Traditional cameras work by exposing a piece of film (celluloid covered with a light-sensitive emulsion, such as silver nitrate) to light for a fixed amount of time. The film reacts to the light that passes through the camera's lens, "capturing" reflected images.
The biggest advantage of traditional photography is that, depending on the equipment and conditions, a photograph can have almost infinite resolution. That is, its quality is not limited by the finite number of "dots" that comprise the image.
Traditional photography also has some drawbacks. Film must be processed before the results can be seen. Great care must be taken to preserve the negative image produced on the film. It can be extremely difficult to modify a film-based photograph, using traditional processing methods. Finally, film processing and printing can be a slow, expensive process.
And the New Way
Instead of using only a lens to capture light, most digital cameras use a charge-coupled device (CCD) to convert light into a digital image. CCDs are commonly used on scanners and video cameras as well as digital cameras.
After capturing an image, a digital camera stores it in a special type of memory or on a magnetic disk. Manufacturers have developed a variety of storage technologies. Some cameras use a standard 3.5-inch floppy disk for storage. Other cameras use PC Cards or special "memory sticks" to hold photos; these devices use flash memory to store data even when the camera is turned off.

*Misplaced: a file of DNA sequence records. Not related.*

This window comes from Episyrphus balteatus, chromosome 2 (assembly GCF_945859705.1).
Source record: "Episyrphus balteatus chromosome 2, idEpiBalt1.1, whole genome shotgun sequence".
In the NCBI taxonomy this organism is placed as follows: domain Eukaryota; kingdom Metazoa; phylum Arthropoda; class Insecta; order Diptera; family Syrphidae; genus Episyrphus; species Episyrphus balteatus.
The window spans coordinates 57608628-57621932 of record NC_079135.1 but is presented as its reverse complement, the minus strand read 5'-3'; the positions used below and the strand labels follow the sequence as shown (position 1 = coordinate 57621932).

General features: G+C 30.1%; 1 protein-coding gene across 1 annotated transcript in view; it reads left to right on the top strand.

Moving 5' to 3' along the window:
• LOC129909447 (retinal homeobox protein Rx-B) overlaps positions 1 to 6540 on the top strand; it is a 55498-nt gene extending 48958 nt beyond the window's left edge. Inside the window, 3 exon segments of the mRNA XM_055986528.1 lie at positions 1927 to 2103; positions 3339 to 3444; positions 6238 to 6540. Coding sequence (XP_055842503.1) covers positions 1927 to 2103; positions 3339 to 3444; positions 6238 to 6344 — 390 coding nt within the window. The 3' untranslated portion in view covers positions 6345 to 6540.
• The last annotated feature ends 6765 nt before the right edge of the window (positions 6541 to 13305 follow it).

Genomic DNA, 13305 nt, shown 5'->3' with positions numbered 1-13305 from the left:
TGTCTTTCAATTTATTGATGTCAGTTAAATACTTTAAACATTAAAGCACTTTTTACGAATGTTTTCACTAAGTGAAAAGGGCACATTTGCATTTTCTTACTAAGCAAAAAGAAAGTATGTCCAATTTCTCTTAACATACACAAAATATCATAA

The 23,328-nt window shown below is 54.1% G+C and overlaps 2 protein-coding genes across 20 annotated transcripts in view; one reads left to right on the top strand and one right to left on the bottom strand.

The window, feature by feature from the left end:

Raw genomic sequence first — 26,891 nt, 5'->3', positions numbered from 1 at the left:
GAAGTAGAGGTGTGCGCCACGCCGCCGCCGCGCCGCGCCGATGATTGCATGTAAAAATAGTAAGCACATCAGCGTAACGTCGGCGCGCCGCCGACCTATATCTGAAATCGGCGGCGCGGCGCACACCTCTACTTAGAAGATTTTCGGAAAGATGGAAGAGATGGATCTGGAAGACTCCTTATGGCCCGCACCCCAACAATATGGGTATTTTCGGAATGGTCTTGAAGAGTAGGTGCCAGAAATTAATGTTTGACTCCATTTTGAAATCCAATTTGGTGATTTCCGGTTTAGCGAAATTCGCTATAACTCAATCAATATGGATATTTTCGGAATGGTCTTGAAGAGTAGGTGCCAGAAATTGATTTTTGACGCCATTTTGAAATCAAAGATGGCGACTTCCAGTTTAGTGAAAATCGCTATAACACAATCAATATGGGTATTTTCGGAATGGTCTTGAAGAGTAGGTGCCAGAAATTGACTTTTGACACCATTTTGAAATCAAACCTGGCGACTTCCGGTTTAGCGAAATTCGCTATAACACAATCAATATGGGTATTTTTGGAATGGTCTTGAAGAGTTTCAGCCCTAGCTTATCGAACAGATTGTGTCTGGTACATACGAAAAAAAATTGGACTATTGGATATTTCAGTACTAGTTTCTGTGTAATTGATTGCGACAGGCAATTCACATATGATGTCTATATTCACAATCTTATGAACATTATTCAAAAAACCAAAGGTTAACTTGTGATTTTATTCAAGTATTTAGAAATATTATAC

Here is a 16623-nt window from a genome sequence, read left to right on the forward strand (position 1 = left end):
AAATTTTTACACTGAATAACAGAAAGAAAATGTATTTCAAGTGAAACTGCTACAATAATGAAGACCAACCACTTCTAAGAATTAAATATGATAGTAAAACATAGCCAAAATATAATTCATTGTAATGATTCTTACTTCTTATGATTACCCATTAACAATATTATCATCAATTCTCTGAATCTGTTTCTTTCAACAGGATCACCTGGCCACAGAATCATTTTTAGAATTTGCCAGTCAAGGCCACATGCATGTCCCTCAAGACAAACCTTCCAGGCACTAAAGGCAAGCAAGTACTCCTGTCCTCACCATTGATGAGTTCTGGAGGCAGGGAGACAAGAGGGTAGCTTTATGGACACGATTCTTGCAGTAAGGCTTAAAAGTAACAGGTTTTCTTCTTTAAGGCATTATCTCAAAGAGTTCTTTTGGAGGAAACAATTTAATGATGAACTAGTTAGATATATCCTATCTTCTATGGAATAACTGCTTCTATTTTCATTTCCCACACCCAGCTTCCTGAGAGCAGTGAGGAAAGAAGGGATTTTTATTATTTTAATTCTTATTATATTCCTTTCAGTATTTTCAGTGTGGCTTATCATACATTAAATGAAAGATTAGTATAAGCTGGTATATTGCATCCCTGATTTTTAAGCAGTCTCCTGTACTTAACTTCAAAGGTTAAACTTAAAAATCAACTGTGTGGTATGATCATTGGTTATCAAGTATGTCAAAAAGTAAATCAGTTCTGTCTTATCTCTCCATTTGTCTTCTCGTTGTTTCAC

Digital cameras can store photos in a variety of formats, which may require different amounts of storage and provide varying resolutions. Most digital cameras can store images in high-resolution JPEG or TIFF formats, but these formats consume a great deal of storage space.
The biggest advantage of digital photography is convenience. Many cameras provide LCD screens so you can review a picture right after taking it. This lets you decide whether you want to keep or delete the picture. Instead of taking film to a developing lab, you can copy the images to a PC and print them out.
Printing is both the biggest blessing and biggest curse of digital photography. Even though digital cameras store pictures at very high resolutions (millions of pixels per image), the printed image's quality is restricted to the printer's quality. So, if you use a color ink jet printer with a resolution of 300 x 600 dpi, that's as good as your images will look. For best results when printing digital photographs, use premium-quality photo printing paper, which is available at any office supply store.
You can use color laser printers for higher-resolution printing, but they are very expensive. A less expensive option is the snapshot printer, which offers near-photographic resolution, but snapshot printers are slow and most print only small formats.
Even so, digital cameras are a boon to many people. You can use digital photos in Web pages and documents. Using PhotoCD or a CD-R device, you can store hundreds of photos on a single disk. And, in spite of their limited resolution, home-printed photos are faster and cheaper than professionally printed photos from film.